The problem is what constitutes a "good gerrymander" from a "bad" one. Here's the current AL map (from Wikipedia, link-only due to keeping the original size). What you'll note is that the districts are rather oddly shaped as-is. Montgomery itself is carved into three congressional districts, and Birmingham into two. District 7 (which is predominantly black) is a D+20 district in an otherwise deeply Republican state (no other district is less than R+15).
In the redraw of the question, we see only District 3 get spared any major changes. But District 7 is carved up into 1, 4 and 6. There is a case to be made that such a map is designed to disenfranchise.
The US Supreme Court ruled that partisan gerrymandering challenges were off-limits for Federal courts
"We conclude that partisan gerrymandering claims present political questions beyond the reach of the federal courts," Chief Justice Roberts wrote for the conservative majority. "Federal judges have no license to reallocate political power between the two major political parties, with no plausible grant of authority in the Constitution, and no legal standards to limit and direct their decisions."
Roberts noted that excessive partisanship in the drawing of districts does lead to results that "reasonably seem unjust," but he said that does not mean it is the court's responsibility to find a solution.
You could challenge it in that state's courts. That's what happened in North Carolina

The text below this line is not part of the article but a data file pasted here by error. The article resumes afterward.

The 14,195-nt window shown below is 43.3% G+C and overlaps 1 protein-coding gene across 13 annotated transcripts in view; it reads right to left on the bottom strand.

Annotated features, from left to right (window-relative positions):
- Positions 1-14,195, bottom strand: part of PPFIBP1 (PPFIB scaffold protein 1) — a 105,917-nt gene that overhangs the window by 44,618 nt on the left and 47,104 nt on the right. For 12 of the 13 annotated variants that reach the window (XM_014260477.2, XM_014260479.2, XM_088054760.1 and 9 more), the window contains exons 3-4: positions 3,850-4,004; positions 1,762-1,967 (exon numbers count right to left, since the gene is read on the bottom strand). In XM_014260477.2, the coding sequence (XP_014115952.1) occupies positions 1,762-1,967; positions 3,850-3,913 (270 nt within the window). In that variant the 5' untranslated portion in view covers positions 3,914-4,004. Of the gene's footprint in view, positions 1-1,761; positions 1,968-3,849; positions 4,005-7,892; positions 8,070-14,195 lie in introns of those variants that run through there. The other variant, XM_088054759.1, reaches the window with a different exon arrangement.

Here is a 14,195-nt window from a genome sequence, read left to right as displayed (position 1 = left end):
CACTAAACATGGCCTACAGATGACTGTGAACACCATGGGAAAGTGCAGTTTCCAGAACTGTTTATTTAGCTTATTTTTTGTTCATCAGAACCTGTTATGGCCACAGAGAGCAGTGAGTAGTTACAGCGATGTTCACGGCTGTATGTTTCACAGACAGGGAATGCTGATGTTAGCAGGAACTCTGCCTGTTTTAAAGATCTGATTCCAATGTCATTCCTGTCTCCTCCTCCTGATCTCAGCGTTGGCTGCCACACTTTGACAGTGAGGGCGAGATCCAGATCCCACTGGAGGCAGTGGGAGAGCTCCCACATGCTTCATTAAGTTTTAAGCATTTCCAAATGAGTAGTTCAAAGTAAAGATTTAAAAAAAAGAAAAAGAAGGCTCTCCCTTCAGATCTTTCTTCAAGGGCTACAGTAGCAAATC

Three Superior Court judges overturned the state’s current political maps as unconstitutional on Tuesday. They had been drawn in 2017 to replace different maps the Republican-led legislature also drew, in 2011, after those had also been ruled unconstitutional. The ruling doesn’t affect the maps for North Carolina’s 13 U.S. House seats, which survived a separate legal challenge earlier this summer at the U.S. Supreme Court.
Alabama's Supreme Court is elected and is entirely made up of Republicans. It seems unlikely they would overturn something enacted by a Republican legislature and signed by a Republican governor.
The Department of Justice could possibly go at it from the angle of the Voting Rights Act
Under Section 5 of the Voting Rights Act, a change affecting voting, such as a redistricting plan, may not be used by a covered jurisdiction unless that jurisdiction can show that the change has neither a discriminatory purpose nor will have a discriminatory effect. This can be done in one of two ways. The jurisdiction can file an action in the United States District Court for the District of Columbia. As an alternative, the change can be submitted to the Attorney General for administrative review.
It's unclear how successful that would be.